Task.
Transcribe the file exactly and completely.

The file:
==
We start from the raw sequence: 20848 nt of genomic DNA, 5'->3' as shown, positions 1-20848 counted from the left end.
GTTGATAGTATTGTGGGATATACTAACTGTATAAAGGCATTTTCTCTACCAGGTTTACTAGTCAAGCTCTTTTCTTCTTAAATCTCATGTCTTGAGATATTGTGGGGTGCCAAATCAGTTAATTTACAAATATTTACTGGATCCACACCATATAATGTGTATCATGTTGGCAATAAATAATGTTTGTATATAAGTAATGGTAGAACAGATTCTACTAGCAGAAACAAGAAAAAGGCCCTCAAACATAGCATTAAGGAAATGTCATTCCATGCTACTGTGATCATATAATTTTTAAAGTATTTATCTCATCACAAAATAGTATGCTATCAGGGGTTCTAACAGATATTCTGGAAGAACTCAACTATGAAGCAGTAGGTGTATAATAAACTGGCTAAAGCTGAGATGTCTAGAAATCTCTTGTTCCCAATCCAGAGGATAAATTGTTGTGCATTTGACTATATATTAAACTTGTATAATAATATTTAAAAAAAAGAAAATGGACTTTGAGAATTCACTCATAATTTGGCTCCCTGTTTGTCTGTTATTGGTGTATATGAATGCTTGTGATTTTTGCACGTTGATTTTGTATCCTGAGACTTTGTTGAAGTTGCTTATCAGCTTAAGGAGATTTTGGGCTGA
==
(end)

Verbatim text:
We start from the raw sequence: 20848 nt of genomic DNA, 5'->3' as shown, positions 1-20848 counted from the left end.
GTTGATAGTATTGTGGGATATACTAACTGTATAAAGGCATTTTCTCTACCAGGTTTACTAGTCAAGCTCTTTTCTTCTTAAATCTCATGTCTTGAGATATTGTGGGGTGCCAAATCAGTTAATTTACAAATATTTACTGGATCCACACCATATAATGTGTATCATGTTGGCAATAAATAATGTTTGTATATAAGTAATGGTAGAACAGATTCTACTAGCAGAAACAAGAAAAAGGCCCTCAAACATAGCATTAAGGAAATGTCATTCCATGCTACTGTGATCATATAATTTTTAAAGTATTTATCTCATCACAAAATAGTATGCTATCAGGGGTTCTAACAGATATTCTGGAAGAACTCAACTATGAAGCAGTAGGTGTATAATAAACTGGCTAAAGCTGAGATGTCTAGAAATCTCTTGTTCCCAATCCAGAGGATAAATTGTTGTGCATTTGACTATATATTAAACTTGTATAATAATATTTAAAAAAAAGAAAATGGACTTTGAGAATTCACTCATAATTTGGCTCCCTGTTTGTCTGTTATTGGTGTATATGAATGCTTGTGATTTTTGCACGTTGATTTTGTATCCTGAGACTTTGTTGAAGTTGCTTATCAGCTTAAGGAGATTTTGGGCTGA